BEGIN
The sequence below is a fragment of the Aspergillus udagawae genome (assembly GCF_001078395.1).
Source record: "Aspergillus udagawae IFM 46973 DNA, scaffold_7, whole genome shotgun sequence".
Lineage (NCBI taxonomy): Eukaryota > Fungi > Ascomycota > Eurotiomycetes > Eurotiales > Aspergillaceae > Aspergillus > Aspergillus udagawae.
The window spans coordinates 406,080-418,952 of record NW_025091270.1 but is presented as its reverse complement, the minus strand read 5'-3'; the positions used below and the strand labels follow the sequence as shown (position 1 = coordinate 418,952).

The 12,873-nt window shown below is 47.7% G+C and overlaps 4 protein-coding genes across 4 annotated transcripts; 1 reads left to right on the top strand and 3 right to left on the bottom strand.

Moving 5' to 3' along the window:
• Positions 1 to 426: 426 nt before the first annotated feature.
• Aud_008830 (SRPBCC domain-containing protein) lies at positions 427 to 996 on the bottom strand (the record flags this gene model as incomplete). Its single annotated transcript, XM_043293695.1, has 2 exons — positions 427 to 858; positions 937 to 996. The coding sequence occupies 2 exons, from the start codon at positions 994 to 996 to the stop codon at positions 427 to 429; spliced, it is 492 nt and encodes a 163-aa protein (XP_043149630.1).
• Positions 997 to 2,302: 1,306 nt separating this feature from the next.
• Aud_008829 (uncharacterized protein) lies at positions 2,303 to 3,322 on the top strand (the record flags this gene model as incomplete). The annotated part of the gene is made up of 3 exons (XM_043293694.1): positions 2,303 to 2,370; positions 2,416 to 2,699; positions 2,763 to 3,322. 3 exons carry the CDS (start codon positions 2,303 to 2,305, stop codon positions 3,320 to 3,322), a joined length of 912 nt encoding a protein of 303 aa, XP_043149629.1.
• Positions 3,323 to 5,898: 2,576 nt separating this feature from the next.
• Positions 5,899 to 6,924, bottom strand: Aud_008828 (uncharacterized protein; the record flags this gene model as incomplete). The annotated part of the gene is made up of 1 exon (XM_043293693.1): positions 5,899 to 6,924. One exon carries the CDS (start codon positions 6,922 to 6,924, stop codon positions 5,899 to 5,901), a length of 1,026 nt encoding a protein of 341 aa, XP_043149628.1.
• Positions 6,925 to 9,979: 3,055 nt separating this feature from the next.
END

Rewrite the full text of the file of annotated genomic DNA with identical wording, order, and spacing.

The sequence below is a fragment of the Aspergillus udagawae genome (assembly GCF_001078395.1).
Source record: "Aspergillus udagawae IFM 46973 DNA, scaffold_7, whole genome shotgun sequence".
Lineage (NCBI taxonomy): Eukaryota > Fungi > Ascomycota > Eurotiomycetes > Eurotiales > Aspergillaceae > Aspergillus > Aspergillus udagawae.
The window spans coordinates 406,080-418,952 of record NW_025091270.1 but is presented as its reverse complement, the minus strand read 5'-3'; the positions used below and the strand labels follow the sequence as shown (position 1 = coordinate 418,952).

The 12,873-nt window shown below is 47.7% G+C and overlaps 4 protein-coding genes across 4 annotated transcripts; 1 reads left to right on the top strand and 3 right to left on the bottom strand.

Moving 5' to 3' along the window:
• Positions 1 to 426: 426 nt before the first annotated feature.
• Aud_008830 (SRPBCC domain-containing protein) lies at positions 427 to 996 on the bottom strand (the record flags this gene model as incomplete). Its single annotated transcript, XM_043293695.1, has 2 exons — positions 427 to 858; positions 937 to 996. The coding sequence occupies 2 exons, from the start codon at positions 994 to 996 to the stop codon at positions 427 to 429; spliced, it is 492 nt and encodes a 163-aa protein (XP_043149630.1).
• Positions 997 to 2,302: 1,306 nt separating this feature from the next.
• Aud_008829 (uncharacterized protein) lies at positions 2,303 to 3,322 on the top strand (the record flags this gene model as incomplete). The annotated part of the gene is made up of 3 exons (XM_043293694.1): positions 2,303 to 2,370; positions 2,416 to 2,699; positions 2,763 to 3,322. 3 exons carry the CDS (start codon positions 2,303 to 2,305, stop codon positions 3,320 to 3,322), a joined length of 912 nt encoding a protein of 303 aa, XP_043149629.1.
• Positions 3,323 to 5,898: 2,576 nt separating this feature from the next.
• Positions 5,899 to 6,924, bottom strand: Aud_008828 (uncharacterized protein; the record flags this gene model as incomplete). The annotated part of the gene is made up of 1 exon (XM_043293693.1): positions 5,899 to 6,924. One exon carries the CDS (start codon positions 6,922 to 6,924, stop codon positions 5,899 to 5,901), a length of 1,026 nt encoding a protein of 341 aa, XP_043149628.1.
• Positions 6,925 to 9,979: 3,055 nt separating this feature from the next.